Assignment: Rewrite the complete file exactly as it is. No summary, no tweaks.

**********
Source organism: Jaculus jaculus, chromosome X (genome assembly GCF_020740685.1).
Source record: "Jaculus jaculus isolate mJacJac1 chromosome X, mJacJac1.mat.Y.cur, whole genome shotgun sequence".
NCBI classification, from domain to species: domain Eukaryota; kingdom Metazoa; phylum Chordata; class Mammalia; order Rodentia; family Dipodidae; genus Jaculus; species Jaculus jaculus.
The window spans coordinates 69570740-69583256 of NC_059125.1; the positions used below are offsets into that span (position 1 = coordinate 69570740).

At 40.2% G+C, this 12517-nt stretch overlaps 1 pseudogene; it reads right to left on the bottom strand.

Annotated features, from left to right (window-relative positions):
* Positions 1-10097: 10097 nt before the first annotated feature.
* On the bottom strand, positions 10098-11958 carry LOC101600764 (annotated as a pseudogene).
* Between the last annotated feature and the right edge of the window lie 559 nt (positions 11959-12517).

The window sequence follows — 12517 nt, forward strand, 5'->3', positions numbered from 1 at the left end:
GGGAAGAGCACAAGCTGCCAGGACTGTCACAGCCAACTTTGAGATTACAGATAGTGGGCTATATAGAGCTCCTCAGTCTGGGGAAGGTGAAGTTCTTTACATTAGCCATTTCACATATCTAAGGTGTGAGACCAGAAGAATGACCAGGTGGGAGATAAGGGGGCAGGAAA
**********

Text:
Source organism: Jaculus jaculus, chromosome X (genome assembly GCF_020740685.1).
Source record: "Jaculus jaculus isolate mJacJac1 chromosome X, mJacJac1.mat.Y.cur, whole genome shotgun sequence".
NCBI classification, from domain to species: domain Eukaryota; kingdom Metazoa; phylum Chordata; class Mammalia; order Rodentia; family Dipodidae; genus Jaculus; species Jaculus jaculus.
The window spans coordinates 69570740-69583256 of NC_059125.1; the positions used below are offsets into that span (position 1 = coordinate 69570740).

At 40.2% G+C, this 12517-nt stretch overlaps 1 pseudogene; it reads right to left on the bottom strand.

Annotated features, from left to right (window-relative positions):
* Positions 1-10097: 10097 nt before the first annotated feature.
* On the bottom strand, positions 10098-11958 carry LOC101600764 (annotated as a pseudogene).
* Between the last annotated feature and the right edge of the window lie 559 nt (positions 11959-12517).

The window sequence follows — 12517 nt, forward strand, 5'->3', positions numbered from 1 at the left end:
GGGAAGAGCACAAGCTGCCAGGACTGTCACAGCCAACTTTGAGATTACAGATAGTGGGCTATATAGAGCTCCTCAGTCTGGGGAAGGTGAAGTTCTTTACATTAGCCATTTCACATATCTAAGGTGTGAGACCAGAAGAATGACCAGGTGGGAGATAAGGGGGCAGGAAA